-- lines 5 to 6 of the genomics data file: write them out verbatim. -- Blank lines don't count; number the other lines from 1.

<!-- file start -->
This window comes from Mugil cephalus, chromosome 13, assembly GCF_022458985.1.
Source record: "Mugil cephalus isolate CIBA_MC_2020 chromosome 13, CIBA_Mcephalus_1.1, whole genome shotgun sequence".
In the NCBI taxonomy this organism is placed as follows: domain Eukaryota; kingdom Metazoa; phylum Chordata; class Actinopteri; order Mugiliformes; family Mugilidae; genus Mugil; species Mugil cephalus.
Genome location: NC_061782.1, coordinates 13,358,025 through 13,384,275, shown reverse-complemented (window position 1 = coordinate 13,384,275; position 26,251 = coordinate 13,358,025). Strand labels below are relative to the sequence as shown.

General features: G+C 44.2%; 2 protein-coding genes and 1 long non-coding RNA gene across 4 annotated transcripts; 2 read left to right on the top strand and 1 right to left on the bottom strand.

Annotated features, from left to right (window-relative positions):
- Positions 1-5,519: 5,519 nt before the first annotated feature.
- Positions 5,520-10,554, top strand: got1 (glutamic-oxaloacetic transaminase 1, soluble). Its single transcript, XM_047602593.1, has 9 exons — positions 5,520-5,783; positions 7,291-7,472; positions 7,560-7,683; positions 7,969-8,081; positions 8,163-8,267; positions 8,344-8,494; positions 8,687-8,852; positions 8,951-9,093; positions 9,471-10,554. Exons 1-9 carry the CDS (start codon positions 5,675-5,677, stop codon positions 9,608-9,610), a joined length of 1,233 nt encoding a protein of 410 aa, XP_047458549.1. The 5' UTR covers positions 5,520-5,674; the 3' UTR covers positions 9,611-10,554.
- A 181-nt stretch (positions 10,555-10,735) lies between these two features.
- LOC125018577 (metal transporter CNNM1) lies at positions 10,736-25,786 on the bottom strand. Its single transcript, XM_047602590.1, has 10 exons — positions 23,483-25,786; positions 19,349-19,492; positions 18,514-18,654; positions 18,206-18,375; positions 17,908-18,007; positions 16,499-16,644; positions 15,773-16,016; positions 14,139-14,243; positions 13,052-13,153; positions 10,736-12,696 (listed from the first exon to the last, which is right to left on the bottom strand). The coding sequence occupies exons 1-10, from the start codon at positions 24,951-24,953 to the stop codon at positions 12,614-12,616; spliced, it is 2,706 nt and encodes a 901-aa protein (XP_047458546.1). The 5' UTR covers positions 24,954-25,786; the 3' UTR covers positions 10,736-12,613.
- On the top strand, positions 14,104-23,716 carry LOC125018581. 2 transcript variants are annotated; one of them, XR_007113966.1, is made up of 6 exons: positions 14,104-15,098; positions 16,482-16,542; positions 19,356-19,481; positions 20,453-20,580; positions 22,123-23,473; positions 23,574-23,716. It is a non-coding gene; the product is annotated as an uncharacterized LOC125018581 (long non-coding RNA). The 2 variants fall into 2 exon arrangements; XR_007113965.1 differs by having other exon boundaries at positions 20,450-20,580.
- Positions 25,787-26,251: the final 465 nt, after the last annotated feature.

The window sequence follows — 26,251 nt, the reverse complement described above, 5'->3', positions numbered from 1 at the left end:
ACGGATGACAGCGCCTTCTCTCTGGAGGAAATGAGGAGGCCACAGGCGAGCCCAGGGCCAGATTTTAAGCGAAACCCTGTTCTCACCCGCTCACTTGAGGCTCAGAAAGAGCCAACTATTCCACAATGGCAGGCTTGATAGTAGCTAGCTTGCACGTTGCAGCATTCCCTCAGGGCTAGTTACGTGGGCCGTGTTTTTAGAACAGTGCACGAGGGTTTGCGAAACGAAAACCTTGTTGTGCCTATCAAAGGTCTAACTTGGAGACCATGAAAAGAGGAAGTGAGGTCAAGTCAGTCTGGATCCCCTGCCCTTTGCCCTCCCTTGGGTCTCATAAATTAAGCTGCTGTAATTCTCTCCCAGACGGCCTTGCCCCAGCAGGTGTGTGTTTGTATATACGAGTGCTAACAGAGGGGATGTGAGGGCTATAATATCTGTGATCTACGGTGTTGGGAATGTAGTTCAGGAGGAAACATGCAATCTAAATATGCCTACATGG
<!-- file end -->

General features: G+C 44.2%; 2 protein-coding genes and 1 long non-coding RNA gene across 4 annotated transcripts; 2 read left to right on the top strand and 1 right to left on the bottom strand.

Annotated features, from left to right (window-relative positions):